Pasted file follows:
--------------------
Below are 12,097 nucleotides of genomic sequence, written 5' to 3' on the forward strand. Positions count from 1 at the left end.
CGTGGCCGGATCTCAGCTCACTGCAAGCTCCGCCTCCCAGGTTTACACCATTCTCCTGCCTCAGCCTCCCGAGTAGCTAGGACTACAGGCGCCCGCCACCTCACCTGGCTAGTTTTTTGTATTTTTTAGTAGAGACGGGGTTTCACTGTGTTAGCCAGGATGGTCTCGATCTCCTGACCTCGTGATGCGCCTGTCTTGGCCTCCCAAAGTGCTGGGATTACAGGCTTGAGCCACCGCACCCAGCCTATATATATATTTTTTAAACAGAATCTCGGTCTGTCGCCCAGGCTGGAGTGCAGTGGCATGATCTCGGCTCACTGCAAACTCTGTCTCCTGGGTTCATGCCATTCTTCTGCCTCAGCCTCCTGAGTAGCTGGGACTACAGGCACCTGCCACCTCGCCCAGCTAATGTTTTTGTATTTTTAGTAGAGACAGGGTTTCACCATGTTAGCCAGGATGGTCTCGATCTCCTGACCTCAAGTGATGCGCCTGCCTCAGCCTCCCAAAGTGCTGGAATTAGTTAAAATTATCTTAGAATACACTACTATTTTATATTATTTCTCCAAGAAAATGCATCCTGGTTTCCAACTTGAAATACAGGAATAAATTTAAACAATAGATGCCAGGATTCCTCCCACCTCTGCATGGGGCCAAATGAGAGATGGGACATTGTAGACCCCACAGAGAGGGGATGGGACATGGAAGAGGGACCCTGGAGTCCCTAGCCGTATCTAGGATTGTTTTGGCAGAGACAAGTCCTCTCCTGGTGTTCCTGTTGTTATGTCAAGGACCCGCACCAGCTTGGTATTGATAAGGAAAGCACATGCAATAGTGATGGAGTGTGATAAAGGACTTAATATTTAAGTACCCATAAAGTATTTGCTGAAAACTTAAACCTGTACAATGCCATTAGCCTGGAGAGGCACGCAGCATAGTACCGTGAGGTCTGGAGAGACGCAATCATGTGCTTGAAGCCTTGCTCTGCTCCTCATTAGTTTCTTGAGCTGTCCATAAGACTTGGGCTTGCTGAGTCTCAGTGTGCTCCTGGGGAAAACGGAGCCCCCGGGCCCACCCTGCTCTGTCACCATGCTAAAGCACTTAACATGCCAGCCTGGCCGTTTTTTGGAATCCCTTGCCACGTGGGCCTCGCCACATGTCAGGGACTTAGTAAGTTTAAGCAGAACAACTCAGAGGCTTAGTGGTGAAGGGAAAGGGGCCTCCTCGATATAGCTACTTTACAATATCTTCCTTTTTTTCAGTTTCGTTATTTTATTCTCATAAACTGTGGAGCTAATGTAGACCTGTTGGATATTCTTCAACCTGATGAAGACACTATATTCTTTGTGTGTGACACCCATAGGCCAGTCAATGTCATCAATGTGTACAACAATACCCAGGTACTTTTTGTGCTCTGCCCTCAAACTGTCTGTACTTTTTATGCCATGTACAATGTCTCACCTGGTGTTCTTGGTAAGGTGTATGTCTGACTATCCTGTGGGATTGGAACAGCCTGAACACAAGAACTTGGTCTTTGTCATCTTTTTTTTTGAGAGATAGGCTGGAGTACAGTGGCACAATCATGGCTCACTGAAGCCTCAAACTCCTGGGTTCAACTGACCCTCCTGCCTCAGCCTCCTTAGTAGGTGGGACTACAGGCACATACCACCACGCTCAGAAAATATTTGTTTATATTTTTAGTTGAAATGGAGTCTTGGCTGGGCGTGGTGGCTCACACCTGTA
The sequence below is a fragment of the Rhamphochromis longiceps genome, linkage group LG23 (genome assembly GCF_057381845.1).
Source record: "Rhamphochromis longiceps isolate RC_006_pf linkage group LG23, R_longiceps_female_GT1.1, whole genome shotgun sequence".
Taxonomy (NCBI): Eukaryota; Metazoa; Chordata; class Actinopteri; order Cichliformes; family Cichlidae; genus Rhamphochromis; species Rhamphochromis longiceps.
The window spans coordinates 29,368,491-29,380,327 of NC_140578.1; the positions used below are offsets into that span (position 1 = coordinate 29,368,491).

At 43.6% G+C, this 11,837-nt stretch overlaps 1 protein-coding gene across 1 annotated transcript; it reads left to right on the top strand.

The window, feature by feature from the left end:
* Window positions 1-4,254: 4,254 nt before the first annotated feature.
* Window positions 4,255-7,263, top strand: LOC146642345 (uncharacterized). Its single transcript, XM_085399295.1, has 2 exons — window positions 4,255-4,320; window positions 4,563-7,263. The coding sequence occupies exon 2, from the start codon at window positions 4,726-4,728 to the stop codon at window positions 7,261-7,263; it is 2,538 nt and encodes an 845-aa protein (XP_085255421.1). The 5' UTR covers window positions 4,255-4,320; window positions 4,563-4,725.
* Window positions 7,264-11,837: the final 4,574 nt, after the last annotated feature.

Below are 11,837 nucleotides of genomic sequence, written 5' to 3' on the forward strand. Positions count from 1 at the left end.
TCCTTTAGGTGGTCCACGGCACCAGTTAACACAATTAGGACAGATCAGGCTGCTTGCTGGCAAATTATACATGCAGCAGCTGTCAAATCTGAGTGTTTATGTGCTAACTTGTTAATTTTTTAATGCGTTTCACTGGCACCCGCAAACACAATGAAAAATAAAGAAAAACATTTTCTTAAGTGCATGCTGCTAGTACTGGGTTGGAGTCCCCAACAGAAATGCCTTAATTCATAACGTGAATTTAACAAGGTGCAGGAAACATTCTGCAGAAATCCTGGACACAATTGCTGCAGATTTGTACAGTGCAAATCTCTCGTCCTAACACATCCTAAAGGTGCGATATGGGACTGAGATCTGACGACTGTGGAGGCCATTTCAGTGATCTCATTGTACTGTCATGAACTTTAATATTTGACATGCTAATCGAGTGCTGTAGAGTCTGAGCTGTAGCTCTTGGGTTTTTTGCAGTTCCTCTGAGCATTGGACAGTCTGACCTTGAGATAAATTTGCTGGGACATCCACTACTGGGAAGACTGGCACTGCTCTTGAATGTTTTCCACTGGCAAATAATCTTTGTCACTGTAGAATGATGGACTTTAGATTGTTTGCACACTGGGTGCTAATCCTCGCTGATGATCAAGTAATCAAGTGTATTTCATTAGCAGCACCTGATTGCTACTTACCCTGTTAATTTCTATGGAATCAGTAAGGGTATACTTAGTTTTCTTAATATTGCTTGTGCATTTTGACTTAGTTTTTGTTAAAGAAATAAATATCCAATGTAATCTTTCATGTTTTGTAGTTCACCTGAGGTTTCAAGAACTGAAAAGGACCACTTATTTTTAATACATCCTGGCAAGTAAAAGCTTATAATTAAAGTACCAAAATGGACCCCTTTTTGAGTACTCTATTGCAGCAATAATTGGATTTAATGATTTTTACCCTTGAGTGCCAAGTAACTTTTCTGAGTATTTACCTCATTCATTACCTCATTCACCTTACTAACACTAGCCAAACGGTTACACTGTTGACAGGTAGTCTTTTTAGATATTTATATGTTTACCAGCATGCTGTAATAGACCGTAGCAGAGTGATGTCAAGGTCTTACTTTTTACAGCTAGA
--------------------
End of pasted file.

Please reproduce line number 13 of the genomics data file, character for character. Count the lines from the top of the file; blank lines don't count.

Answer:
TCCTTTAGGTGGTCCACGGCACCAGTTAACACAATTAGGACAGATCAGGCTGCTTGCTGGCAAATTATACATGCAGCAGCTGTCAAATCTGAGTGTTTATGTGCTAACTTGTTAATTTTTTAATGCGTTTCACTGGCACCCGCAAACACAATGAAAAATAAAGAAAAACATTTTCTTAAGTGCATGCTGCTAGTACTGGGTTGGAGTCCCCAACAGAAATGCCTTAATTCATAACGTGAATTTAACAAGGTGCAGGAAACATTCTGCAGAAATCCTGGACACAATTGCTGCAGATTTGTACAGTGCAAATCTCTCGTCCTAACACATCCTAAAGGTGCGATATGGGACTGAGATCTGACGACTGTGGAGGCCATTTCAGTGATCTCATTGTACTGTCATGAACTTTAATATTTGACATGCTAATCGAGTGCTGTAGAGTCTGAGCTGTAGCTCTTGGGTTTTTTGCAGTTCCTCTGAGCATTGGACAGTCTGACCTTGAGATAAATTTGCTGGGACATCCACTACTGGGAAGACTGGCACTGCTCTTGAATGTTTTCCACTGGCAAATAATCTTTGTCACTGTAGAATGATGGACTTTAGATTGTTTGCACACTGGGTGCTAATCCTCGCTGATGATCAAGTAATCAAGTGTATTTCATTAGCAGCACCTGATTGCTACTTACCCTGTTAATTTCTATGGAATCAGTAAGGGTATACTTAGTTTTCTTAATATTGCTTGTGCATTTTGACTTAGTTTTTGTTAAAGAAATAAATATCCAATGTAATCTTTCATGTTTTGTAGTTCACCTGAGGTTTCAAGAACTGAAAAGGACCACTTATTTTTAATACATCCTGGCAAGTAAAAGCTTATAATTAAAGTACCAAAATGGACCCCTTTTTGAGTACTCTATTGCAGCAATAATTGGATTTAATGATTTTTACCCTTGAGTGCCAAGTAACTTTTCTGAGTATTTACCTCATTCATTACCTCATTCACCTTACTAACACTAGCCAAACGGTTACACTGTTGACAGGTAGTCTTTTTAGATATTTATATGTTTACCAGCATGCTGTAATAGACCGTAGCAGAGTGATGTCAAGGTCTTACTTTTTACAGCTAGA